Michael Brenner earned a doctorate in education from the prestigious Teachers College at Columbia University in 2010, assuming a degree from an Ivy League institution would open numerous doors for him and bolster his chances for success entering the field of corporate consulting. However, after starting his own leadership and team-building consulting firm, he finds the doctorate has added little value to his business. "At this point, I would say that attending graduate school was not worth the cost," he says. "However, I recognize that it is early in this venture and the doctorate may pay off financially in the future."
Though many with graduate degrees echo Brenner's feelings, graduate school does lead to increased earnings across every discipline, according to a recent study on the economic value of college areas of study by the Georgetown Center on Education and the Workforce. Among the 15 fields of study analyzed in the report, median earnings of those with a graduate degree in the field, irrespective of tenure, are an average of 38.3 percent higher than those who only possess a bachelor's degree in the same field. "Is it worth it?" asks Reid Linn, dean of the Graduate School at James Madison University. "I am unaware of any study that has ever proven that more education and more guided practice and direct experience has hurt anyone or negatively impacted someone's life over a lifetime."
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But while the study found that earnings for students with graduate degrees increased, the extent of that benefit varied wildly. Biology and life science majors earn 70 percent more with graduate degrees in those disciplines than those with bachelor's degrees in the same field and social science workers with graduate degrees earn 55 percent more than their counterparts with bachelor's degrees, according to the study.
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Shane Ellison, for instance, who received a master's degree in organic chemistry from Northern Arizona University in 2000, parlayed the degree into a successful career as a medicinal chemist-turned-health author. "The education was invaluable to me as a chemist, as it taught me how to handle the unique rigors of scientific research, namely pharmaceutical drug design," he says.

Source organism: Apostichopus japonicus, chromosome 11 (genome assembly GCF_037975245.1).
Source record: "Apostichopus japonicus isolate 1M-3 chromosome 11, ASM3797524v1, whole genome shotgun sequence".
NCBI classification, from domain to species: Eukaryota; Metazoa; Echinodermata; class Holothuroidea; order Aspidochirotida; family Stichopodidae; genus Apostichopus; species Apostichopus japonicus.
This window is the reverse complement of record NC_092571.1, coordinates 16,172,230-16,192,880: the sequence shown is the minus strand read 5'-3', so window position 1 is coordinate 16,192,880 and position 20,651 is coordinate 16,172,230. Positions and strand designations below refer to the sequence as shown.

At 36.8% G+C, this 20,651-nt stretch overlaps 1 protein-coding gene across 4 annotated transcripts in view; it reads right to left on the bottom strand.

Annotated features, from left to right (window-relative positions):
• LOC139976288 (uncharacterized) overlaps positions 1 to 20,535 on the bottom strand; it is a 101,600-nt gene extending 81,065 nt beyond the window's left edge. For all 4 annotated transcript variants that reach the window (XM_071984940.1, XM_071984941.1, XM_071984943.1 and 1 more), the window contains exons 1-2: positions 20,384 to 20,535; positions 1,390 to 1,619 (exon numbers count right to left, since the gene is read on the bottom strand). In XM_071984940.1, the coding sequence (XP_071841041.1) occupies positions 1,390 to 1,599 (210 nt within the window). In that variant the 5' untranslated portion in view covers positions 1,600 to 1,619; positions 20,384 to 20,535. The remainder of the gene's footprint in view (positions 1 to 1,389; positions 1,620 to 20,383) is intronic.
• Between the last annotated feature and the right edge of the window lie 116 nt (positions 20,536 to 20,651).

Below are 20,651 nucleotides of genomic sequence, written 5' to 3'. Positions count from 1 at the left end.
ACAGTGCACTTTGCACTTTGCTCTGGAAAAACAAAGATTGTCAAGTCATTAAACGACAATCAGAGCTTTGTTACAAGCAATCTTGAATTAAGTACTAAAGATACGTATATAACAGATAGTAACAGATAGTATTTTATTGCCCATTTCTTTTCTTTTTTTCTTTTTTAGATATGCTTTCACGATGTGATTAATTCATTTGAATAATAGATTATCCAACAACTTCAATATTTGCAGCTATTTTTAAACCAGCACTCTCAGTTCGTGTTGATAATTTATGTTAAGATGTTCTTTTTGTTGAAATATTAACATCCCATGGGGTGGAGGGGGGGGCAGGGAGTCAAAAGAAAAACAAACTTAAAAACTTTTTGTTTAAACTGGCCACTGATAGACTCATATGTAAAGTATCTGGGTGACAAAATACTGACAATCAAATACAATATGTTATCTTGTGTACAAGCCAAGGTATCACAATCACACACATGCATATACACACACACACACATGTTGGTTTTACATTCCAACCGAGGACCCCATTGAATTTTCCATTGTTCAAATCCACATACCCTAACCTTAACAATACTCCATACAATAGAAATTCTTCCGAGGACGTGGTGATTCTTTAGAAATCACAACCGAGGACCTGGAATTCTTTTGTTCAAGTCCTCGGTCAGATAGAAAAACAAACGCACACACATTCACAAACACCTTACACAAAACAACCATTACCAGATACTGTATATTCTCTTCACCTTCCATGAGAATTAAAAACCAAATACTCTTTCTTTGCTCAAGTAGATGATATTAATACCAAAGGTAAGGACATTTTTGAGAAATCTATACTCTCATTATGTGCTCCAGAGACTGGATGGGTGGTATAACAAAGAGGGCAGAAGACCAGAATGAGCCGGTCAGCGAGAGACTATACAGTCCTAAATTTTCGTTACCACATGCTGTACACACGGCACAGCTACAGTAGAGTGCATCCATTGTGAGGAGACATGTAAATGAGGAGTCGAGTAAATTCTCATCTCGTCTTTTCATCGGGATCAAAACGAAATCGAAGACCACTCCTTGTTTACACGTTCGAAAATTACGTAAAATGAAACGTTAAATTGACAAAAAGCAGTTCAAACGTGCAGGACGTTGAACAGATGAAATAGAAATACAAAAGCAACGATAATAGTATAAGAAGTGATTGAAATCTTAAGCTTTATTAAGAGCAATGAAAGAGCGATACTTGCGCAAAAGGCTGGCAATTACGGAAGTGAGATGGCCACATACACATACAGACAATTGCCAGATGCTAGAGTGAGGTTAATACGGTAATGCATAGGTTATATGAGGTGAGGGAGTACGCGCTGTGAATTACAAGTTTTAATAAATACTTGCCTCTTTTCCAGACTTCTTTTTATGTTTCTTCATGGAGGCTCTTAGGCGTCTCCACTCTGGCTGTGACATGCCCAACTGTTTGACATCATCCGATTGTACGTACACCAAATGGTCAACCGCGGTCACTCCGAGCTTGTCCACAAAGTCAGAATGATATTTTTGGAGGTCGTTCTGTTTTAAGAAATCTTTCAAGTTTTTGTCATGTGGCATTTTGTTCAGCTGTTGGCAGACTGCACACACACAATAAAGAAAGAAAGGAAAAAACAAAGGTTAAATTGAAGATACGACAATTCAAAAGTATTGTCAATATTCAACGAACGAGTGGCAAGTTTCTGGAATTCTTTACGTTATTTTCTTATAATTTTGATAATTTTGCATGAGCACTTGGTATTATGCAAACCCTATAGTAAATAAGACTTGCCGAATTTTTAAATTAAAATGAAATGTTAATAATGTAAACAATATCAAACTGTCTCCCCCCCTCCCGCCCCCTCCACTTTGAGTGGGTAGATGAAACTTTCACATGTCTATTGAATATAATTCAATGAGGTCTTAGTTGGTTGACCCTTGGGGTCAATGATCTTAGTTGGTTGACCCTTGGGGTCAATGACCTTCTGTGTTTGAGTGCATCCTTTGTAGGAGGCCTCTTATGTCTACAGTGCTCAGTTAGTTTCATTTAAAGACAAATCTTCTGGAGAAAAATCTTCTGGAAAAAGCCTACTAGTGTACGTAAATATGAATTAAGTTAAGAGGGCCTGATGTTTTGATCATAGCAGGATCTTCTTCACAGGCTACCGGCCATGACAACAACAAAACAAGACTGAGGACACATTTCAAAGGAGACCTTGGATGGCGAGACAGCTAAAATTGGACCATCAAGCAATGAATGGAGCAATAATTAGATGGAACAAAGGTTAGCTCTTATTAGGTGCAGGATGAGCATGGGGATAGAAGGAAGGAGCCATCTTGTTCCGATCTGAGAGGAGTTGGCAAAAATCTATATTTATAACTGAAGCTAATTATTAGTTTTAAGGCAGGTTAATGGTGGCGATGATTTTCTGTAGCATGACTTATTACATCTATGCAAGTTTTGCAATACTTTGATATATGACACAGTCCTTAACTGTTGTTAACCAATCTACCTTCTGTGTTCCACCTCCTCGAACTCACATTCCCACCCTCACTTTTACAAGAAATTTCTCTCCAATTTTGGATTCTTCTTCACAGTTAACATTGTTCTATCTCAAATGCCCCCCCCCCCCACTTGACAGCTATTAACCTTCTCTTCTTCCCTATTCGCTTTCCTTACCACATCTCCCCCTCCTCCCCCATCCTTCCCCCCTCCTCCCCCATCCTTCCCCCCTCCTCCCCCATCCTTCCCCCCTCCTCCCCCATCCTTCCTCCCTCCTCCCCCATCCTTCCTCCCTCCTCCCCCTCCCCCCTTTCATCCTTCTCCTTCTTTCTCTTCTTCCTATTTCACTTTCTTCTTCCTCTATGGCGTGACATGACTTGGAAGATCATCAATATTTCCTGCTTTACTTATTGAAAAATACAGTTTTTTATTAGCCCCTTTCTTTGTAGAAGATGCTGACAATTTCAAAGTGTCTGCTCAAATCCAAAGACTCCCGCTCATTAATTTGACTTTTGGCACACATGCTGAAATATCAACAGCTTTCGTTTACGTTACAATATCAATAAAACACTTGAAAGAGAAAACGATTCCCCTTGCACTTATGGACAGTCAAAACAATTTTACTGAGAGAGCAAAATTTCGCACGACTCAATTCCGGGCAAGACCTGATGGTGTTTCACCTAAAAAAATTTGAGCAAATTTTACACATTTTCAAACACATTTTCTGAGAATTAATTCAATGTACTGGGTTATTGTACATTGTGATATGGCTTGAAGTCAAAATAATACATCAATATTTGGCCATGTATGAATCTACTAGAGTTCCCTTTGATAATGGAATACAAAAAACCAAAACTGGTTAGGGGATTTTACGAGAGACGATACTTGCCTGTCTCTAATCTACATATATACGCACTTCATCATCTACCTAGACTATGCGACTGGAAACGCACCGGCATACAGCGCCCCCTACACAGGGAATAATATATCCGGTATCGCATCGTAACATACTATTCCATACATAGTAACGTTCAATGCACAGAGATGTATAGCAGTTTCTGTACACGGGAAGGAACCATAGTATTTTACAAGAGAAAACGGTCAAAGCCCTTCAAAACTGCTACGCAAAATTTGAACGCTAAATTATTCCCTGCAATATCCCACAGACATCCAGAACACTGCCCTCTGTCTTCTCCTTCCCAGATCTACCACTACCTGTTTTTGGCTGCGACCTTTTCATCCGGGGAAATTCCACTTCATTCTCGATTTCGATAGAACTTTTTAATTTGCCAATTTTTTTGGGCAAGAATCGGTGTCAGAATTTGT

At the opposite end of the spectrum, the median journalism/communications major and arts major earns only 19 percent and 25 percent more, respectively, with a graduate degree, though degrees from top programs in those fields can cost $40,000 a year or more in tuition alone.
In fields where the median salary increase after graduate school is below average, work experience might prove more helpful than another degree. Eric Peters thought the master's degree he earned in 2009 from Radford University in corporate and professional communication would bolster his job chances and boost his earning potential, even amid the recession. In his job search, however, he found that his master's degree was trumped by those with more work experience in the communications field. He ultimately landed the type of entry level job typically reserved for younger workers with less educational experience.
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"I expected to get out of grad school and find a job fairly easily, even in the down economy," he says. "What I found after applying to more than 150 jobs was that experience weighs far more than education. And I'm talking paid full-time experience, because I had four internships under my belt when I graduated that didn't seem to matter very much."
Students shouldn't look at graduate degrees holistically, academic officials say. Instead, they should carefully examine the payoff an advanced degree typically garners in their field. "I would not recommend enrolling in any graduate program—if your primary goal is full-time employment—without some hard, externally verifiable evidence that the program is successful at placing its graduates in positions that the applicant would regard as acceptable," says William Pannapacker, professor of English at Hope College in Holland, Mich.